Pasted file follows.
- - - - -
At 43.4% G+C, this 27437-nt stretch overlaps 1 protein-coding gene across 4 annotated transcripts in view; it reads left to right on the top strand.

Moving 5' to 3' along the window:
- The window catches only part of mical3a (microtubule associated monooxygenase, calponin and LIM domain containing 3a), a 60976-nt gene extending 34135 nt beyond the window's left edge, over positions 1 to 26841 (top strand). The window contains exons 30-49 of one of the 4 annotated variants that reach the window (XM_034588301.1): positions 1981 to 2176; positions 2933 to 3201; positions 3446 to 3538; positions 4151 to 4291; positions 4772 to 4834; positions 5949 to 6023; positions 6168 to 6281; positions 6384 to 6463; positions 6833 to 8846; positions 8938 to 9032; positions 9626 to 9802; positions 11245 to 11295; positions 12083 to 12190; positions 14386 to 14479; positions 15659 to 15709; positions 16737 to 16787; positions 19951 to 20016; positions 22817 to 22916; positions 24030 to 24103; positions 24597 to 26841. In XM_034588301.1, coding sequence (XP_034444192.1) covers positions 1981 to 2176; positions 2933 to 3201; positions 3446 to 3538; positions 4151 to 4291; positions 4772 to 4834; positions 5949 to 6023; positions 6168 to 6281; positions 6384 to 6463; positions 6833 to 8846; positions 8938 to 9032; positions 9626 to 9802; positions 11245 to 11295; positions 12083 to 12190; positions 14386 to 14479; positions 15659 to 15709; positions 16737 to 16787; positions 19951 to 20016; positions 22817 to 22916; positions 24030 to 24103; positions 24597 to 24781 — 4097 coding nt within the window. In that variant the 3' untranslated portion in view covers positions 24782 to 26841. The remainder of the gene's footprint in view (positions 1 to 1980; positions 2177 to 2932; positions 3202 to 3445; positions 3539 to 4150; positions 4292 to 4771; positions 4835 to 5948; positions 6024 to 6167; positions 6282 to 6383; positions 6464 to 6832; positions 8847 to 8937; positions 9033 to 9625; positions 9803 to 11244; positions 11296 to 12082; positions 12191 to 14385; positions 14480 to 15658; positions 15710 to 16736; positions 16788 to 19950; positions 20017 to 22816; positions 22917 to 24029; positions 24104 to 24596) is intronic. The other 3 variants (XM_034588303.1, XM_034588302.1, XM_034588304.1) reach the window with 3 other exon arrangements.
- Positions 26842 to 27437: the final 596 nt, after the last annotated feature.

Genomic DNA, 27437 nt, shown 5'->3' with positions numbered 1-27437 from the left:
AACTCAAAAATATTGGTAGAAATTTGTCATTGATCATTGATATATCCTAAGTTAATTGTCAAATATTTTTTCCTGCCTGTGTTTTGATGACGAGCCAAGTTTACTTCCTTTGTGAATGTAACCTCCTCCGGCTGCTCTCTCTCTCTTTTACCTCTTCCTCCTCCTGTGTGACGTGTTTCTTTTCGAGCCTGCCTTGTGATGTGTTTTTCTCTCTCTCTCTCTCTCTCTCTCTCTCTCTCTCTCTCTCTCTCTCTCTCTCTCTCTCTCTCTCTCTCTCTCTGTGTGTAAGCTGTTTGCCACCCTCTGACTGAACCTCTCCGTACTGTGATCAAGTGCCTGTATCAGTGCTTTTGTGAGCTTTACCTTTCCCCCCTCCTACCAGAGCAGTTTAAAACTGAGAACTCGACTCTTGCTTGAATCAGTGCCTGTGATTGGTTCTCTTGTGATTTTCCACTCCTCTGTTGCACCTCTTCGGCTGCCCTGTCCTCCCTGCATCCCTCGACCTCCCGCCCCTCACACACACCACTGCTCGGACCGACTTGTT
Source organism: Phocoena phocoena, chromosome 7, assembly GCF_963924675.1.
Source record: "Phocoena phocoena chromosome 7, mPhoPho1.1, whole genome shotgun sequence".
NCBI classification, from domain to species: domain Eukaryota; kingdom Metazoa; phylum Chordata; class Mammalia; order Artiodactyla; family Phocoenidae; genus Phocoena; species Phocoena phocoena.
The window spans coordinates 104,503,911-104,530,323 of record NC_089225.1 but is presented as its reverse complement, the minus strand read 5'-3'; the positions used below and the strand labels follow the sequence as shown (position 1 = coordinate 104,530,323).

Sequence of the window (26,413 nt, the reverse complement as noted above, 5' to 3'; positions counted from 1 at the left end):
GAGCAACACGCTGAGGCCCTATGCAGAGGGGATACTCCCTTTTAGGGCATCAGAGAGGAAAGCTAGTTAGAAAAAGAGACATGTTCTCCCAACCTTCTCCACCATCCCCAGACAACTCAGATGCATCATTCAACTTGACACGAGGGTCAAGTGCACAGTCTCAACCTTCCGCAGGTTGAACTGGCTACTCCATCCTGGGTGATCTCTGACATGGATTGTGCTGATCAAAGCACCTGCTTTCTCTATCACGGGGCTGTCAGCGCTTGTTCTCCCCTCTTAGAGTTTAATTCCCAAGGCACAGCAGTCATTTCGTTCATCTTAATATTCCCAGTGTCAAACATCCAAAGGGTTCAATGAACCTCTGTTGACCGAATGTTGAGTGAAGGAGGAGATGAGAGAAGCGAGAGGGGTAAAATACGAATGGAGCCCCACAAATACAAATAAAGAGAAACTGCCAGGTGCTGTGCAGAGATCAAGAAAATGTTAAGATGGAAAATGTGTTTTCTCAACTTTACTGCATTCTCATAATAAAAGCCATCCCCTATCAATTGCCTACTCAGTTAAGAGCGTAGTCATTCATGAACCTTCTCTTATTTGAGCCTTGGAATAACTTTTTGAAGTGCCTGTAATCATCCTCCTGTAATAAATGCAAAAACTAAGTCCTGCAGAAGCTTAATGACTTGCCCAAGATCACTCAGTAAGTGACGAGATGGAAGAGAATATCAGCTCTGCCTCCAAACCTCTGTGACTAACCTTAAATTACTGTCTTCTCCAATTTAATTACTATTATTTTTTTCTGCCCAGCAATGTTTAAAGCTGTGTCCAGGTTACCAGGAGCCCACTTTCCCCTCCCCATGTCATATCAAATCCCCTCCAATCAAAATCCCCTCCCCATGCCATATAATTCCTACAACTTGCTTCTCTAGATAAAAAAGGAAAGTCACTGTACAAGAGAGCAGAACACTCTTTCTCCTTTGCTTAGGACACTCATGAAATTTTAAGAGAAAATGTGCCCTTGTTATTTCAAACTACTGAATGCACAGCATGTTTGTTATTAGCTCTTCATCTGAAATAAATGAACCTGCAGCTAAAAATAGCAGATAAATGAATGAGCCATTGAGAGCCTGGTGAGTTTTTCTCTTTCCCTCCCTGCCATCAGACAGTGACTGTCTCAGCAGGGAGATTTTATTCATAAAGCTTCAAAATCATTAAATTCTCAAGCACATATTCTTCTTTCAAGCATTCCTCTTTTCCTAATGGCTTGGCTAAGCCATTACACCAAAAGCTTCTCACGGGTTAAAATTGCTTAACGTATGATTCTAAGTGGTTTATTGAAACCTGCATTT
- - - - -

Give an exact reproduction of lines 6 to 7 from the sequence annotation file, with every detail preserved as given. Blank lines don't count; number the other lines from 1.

AACTCAAAAATATTGGTAGAAATTTGTCATTGATCATTGATATATCCTAAGTTAATTGTCAAATATTTTTTCCTGCCTGTGTTTTGATGACGAGCCAAGTTTACTTCCTTTGTGAATGTAACCTCCTCCGGCTGCTCTCTCTCTCTTTTACCTCTTCCTCCTCCTGTGTGACGTGTTTCTTTTCGAGCCTGCCTTGTGATGTGTTTTTCTCTCTCTCTCTCTCTCTCTCTCTCTCTCTCTCTCTCTCTCTCTCTCTCTCTCTCTCTCTCTCTCTCTCTCTGTGTGTAAGCTGTTTGCCACCCTCTGACTGAACCTCTCCGTACTGTGATCAAGTGCCTGTATCAGTGCTTTTGTGAGCTTTACCTTTCCCCCCTCCTACCAGAGCAGTTTAAAACTGAGAACTCGACTCTTGCTTGAATCAGTGCCTGTGATTGGTTCTCTTGTGATTTTCCACTCCTCTGTTGCACCTCTTCGGCTGCCCTGTCCTCCCTGCATCCCTCGACCTCCCGCCCCTCACACACACCACTGCTCGGACCGACTTGTT
Source organism: Phocoena phocoena, chromosome 7, assembly GCF_963924675.1.